Year after year the “wordless” cartoon is becoming increasingly popular in the USSR. Cartoonists’ clubs have been opened in many cities; recently dozens of annual exhibitions have been organized; catalogues and selected cartoons have been published.

However, a drop in the art of cartoons can be observed at present. The apparent simplicity of putting an idea into a humorous drawing has drawn to this genre a number of amateurs. Daily up to 100 cartoons are published in newspapers and journals. The bulk of them involves poor imitations of works of leading masters. The stereotype in thoughts, the manifestations of the so-called “collective unconscious” inherent to the cartoonists creation give rise to the “reiterations” (we don’t deal with the direct plagiarism). And if such phenomena can’t be considered as borrowing in other genres of art (let’s recollect that Pushkin had given the topic of the immortal poem “Dead Souls” to Gogol), then in the graphic arts the reiteration is a nonsense, as the cartoon is heuristic in sui generis. There was the case when simultaneously with the invention of registration, a cartoon bearing the same idea was published. The “reiteration” phenomenon was of such a common character that the same ideas were materialized by dozens of various artists. For example, one collector in the USSR has obtained more than one thousand humorous drawings on the subject of uninhabited islands.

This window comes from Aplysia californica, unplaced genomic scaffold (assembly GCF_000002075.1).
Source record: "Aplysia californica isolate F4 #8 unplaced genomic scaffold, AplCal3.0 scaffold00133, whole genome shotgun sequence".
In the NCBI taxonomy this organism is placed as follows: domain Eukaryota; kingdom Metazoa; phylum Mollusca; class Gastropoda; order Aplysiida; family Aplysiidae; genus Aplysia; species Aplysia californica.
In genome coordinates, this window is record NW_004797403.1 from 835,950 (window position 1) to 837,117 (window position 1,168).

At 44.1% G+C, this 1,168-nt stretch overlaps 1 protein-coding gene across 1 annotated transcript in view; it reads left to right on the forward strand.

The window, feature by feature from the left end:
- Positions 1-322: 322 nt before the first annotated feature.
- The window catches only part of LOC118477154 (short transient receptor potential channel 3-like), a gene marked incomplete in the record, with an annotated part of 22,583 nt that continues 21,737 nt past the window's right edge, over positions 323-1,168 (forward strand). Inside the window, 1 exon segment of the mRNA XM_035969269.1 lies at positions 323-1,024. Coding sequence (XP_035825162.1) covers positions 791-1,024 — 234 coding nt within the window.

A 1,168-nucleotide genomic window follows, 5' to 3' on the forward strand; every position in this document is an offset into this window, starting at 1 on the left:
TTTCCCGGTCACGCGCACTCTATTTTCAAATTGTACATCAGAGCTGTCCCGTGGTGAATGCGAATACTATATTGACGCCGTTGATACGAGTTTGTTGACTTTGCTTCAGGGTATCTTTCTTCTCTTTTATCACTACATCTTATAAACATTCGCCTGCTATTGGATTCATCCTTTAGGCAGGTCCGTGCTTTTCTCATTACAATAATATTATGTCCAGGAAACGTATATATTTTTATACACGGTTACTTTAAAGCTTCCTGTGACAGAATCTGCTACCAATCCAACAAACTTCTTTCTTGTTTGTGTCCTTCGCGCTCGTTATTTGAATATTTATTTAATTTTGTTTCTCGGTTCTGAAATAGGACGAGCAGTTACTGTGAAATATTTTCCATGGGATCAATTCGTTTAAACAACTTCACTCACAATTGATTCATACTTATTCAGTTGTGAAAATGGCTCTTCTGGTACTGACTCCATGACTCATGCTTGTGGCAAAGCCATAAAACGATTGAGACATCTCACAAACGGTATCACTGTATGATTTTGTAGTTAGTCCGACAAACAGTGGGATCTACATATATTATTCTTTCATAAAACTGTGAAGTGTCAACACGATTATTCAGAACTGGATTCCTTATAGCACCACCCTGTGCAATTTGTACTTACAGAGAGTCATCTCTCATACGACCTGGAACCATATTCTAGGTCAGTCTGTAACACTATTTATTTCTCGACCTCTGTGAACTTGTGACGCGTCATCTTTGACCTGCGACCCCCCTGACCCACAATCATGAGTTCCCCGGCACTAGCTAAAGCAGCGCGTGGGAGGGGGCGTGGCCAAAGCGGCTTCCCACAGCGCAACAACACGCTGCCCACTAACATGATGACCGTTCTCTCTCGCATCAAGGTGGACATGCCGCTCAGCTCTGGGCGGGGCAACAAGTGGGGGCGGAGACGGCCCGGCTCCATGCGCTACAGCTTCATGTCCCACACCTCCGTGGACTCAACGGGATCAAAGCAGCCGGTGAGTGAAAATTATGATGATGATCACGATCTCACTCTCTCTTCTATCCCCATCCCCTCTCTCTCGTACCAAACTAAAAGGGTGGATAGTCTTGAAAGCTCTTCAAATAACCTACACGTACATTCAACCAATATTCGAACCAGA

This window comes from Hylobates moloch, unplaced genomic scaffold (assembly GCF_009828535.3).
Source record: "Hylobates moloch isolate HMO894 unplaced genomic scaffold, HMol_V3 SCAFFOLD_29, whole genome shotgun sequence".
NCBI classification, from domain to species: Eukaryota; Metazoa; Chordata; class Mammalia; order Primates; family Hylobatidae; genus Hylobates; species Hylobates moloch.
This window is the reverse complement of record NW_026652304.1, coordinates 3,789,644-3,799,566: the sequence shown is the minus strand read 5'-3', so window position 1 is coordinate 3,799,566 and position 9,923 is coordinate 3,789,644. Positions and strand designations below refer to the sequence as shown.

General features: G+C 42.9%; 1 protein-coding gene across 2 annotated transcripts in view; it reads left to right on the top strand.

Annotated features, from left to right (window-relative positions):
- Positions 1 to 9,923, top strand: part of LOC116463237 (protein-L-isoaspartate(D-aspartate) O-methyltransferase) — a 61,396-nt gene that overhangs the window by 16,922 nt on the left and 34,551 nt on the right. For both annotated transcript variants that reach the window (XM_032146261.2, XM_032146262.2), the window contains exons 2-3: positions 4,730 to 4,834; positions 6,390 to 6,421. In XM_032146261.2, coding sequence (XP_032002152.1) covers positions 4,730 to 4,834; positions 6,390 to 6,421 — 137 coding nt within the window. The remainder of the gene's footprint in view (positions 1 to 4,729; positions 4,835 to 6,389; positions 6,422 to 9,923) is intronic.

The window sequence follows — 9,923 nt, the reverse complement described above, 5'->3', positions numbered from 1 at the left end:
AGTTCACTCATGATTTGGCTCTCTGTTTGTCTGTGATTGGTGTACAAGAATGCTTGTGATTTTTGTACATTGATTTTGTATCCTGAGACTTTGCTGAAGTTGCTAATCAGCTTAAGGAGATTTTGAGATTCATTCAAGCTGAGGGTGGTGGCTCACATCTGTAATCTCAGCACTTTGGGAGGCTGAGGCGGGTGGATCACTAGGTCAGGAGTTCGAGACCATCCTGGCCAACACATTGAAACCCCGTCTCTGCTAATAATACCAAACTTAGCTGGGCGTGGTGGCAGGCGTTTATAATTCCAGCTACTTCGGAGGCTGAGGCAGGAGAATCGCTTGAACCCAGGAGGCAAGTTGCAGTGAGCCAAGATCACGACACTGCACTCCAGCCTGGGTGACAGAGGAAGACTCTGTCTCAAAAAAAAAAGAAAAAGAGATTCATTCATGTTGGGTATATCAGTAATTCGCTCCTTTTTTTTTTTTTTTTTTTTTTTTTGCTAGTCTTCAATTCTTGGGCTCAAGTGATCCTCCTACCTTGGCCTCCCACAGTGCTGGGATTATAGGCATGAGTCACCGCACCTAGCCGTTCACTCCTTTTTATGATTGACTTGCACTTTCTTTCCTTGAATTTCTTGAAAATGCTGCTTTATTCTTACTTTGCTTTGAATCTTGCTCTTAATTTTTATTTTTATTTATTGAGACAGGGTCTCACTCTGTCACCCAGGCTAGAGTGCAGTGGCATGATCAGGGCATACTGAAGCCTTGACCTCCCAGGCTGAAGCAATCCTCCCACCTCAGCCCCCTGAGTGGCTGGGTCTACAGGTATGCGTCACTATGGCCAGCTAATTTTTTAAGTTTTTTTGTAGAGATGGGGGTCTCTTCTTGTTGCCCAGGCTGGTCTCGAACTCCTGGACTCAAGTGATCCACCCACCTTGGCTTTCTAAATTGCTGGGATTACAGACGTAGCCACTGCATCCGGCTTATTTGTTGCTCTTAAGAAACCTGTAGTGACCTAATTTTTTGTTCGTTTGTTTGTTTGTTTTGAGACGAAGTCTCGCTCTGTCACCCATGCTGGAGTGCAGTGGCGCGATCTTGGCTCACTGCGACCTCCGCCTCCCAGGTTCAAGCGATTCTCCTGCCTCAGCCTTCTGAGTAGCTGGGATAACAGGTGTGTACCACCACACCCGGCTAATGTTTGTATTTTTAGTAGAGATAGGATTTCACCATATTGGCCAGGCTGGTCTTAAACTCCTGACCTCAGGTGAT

The most superficial analysis shows the professional artists to be rare among the modern cartoonists. They are mainly college graduates in different disciplines: medicine, physics, architecture, etc. But most of them are engineers, which emphasizes once more the heuristic nature of cartoons.

The modern humorous and satiric graphic arts are an unusual phenomenon. Playing other than a purely amusing role, the cartoon using hyperbole and resorting to paradox brings to obvious absurdity the phenomena inherent in modern society which are at one with the great N. Bohr, who said that ideas should be crazy enough to become truth.

The struggle of modern cartoon arts with evil consists of revealing the negative phenomena or, what is of greater importance, in revealing the negative in the apparent positive, and finally, in raising the negative committed under the veil to the absurd. While witty Guilrait and Russian Fedotov died in mental hospitals, F. Goya and 0. Domiet lost their sight at the end of their lives, and Weber was executed. Cartoon art, the modest soldier in the struggle with the Great Empire of Evil, is awake to what is going on.


(author is renowned Ukrainian cartoonist, theorist of Cartoon Art and lecturer)



Abramsky, N.: Laughter of Strong Men. Moscow: Iskusstvo, 1977

Dmitrieva, N.: Humor of Paradoxes. Moscow: Inostrannaya Literatura 6, 1973